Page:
IHCantabria advises the Spanish National Strategy for Adaptation to Climate Change, approved this week.
Monday, 21 August 2017 08:53

IHCantabria advises the Spanish National Strategy for Adaptation to Climate Change, approved this week.


Spain has become this week one of the first countries in the world to approve a national strategy to adapt its 7,883 kilometers of coastline to the effects of climate change, in which it concludes that there is no room for more infrastructures, constructions and urban development in the coast

The Official State Bulletin (BOE) have published this week the approval of this tool, mandate of the Coastal Law of 2013, which has counted on the scientific advice of the Institute of Environmental Hydraulics of the University of Cantabria (IHCantabria), worldwide pioneers in the field, with the realization of two reports "Adaptation Strategy to Climate Change of the Spanish Coast" and the "Strategic Environmental Study for the Environmental Assessment of the Strategy to Adapt to Climate Change on the Spanish Coast"

The strategy diagnoses the current situation of the coast and concludes that "the model of economic development implemented in the last decades and the exploitation of resources has posed a threat to the coast, increasing its exposure and vulnerability to climate change due to urban pressure and the degradation suffered. "

"The excessive urbanization of the last decades, the construction of infrastructures on the coast and the reduction of the solid flow of the rivers has modified the coastline, destroying dunes, drying up marshes and coastal lagoons, increasing erosion and altering the coast through dikes and piers "the text says.

Based on this situation and the forecasts of the impacts of the warming, the strategy "sets general guidelines on how to address these effects on the coast with an integrative vision, encompassing not only the coastal public domain, government competence , but areas of autonomic management ", according to the Research Director of IHCantabria, and author of the reports, Iñigo Losada.

"The strategy values ​​risks beyond state competencies and lays the groundwork for action"

Within the framework of these risks, the document determines that sea level rise and temperature rise - with the latter's serious implications for ecosystems - will be the main impacts on the coast, followed by storms and storms (more Wind and waves), and the deficit of fresh water contributions.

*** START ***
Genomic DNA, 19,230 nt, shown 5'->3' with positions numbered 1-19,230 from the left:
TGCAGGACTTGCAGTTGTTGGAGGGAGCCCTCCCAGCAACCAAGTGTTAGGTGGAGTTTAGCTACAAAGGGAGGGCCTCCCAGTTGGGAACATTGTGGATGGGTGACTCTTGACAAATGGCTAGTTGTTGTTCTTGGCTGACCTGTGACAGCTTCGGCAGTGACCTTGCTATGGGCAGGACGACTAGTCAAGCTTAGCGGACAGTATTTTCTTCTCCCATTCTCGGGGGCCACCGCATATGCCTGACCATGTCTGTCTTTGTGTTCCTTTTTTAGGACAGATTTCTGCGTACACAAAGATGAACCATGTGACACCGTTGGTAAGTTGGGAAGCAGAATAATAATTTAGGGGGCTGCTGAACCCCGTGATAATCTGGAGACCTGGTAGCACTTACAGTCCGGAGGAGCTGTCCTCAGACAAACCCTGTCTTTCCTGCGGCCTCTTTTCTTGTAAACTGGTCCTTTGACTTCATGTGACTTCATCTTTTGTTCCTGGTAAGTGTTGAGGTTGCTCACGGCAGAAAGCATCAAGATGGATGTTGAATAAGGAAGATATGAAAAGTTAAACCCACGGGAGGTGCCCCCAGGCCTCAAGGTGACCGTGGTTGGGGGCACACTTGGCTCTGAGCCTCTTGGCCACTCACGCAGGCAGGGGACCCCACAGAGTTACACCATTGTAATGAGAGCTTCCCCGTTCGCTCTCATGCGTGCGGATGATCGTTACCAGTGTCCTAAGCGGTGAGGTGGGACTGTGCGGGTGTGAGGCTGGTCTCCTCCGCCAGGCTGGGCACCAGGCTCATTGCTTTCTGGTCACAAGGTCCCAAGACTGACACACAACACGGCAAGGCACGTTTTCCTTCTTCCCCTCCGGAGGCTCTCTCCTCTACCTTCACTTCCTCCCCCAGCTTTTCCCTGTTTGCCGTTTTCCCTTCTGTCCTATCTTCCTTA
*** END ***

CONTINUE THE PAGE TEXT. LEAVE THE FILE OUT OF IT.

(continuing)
The Asturian coast as a laboratory


The Spanish Office of Climate Change of the Government (OECC) has not only relied on scientific predictions to assess risks to the coast, but has taken the 500 kilometers of Asturias coast as a living laboratory to assess impacts and responses through a pilot project carried out together with the Principality in recent years

Given this situation, the strategy breaks down a whole range of options for adapting to risks, giving priority to planning and monitoring, and so-called "green infrastructures" versus gray ones.

Instead of new engineering works to protect the coast, the strategy is to protect the natural ecosystems that exert such functions, preserving rivers, deltas, dunes, estuaries, wetlands or marshes, and restoring those that have stopped lending their Services by human degradation or destruction.

He concludes that "the benefits of protecting against increased coastal flooding and loss of land due to progressive flooding and erosion outweigh the social and economic costs of adaptation."

Without adaptation measures the approximately 15 million Spaniards living in 487 coastal municipalities in 24 provinces and 10 Autonomous Communities will be affected by coastal flooding or displacement due to loss of territory at the end of the century.

For this reason, Iñigo Losada considers that this strategy is an "important milestone" for an "integrated management of the adaptation in the coast, a tool that does not yet have so detailed no other country in the world".

It will be the basis for the Autonomous Communities to implement adaptation plans in the stretches of coast that have concessionaries, and for those who in some cases are already receiving funds from the Government for this purpose.

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